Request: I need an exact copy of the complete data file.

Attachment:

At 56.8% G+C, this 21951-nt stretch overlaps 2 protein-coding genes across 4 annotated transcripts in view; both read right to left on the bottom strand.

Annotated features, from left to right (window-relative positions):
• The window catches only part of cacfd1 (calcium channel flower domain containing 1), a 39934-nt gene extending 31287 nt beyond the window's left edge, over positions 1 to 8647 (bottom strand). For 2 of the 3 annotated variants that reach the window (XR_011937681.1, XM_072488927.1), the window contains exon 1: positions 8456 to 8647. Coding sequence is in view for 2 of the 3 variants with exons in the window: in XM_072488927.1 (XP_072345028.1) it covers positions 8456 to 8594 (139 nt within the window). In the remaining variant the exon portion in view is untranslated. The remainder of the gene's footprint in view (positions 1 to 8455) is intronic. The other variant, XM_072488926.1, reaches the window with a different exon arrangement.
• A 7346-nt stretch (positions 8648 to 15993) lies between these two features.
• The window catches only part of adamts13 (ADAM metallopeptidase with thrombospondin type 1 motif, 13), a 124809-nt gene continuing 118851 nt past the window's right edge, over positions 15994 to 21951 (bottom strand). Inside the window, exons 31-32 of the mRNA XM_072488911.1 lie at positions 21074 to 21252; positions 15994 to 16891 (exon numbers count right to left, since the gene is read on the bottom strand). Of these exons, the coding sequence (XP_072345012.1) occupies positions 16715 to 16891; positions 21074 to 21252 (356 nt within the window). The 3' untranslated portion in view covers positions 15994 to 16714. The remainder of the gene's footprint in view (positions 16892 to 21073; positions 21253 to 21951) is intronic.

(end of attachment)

At 56.8% G+C, this 21951-nt stretch overlaps 2 protein-coding genes across 4 annotated transcripts in view; both read right to left on the bottom strand.

Annotated features, from left to right (window-relative positions):
• The window catches only part of cacfd1 (calcium channel flower domain containing 1), a 39934-nt gene extending 31287 nt beyond the window's left edge, over positions 1 to 8647 (bottom strand). For 2 of the 3 annotated variants that reach the window (XR_011937681.1, XM_072488927.1), the window contains exon 1: positions 8456 to 8647. Coding sequence is in view for 2 of the 3 variants with exons in the window: in XM_072488927.1 (XP_072345028.1) it covers positions 8456 to 8594 (139 nt within the window). In the remaining variant the exon portion in view is untranslated. The remainder of the gene's footprint in view (positions 1 to 8455) is intronic. The other variant, XM_072488926.1, reaches the window with a different exon arrangement.
• A 7346-nt stretch (positions 8648 to 15993) lies between these two features.
• The window catches only part of adamts13 (ADAM metallopeptidase with thrombospondin type 1 motif, 13), a 124809-nt gene continuing 118851 nt past the window's right edge, over positions 15994 to 21951 (bottom strand). Inside the window, exons 31-32 of the mRNA XM_072488911.1 lie at positions 21074 to 21252; positions 15994 to 16891 (exon numbers count right to left, since the gene is read on the bottom strand). Of these exons, the coding sequence (XP_072345012.1) occupies positions 16715 to 16891; positions 21074 to 21252 (356 nt within the window). The 3' untranslated portion in view covers positions 15994 to 16714. The remainder of the gene's footprint in view (positions 16892 to 21073; positions 21253 to 21951) is intronic.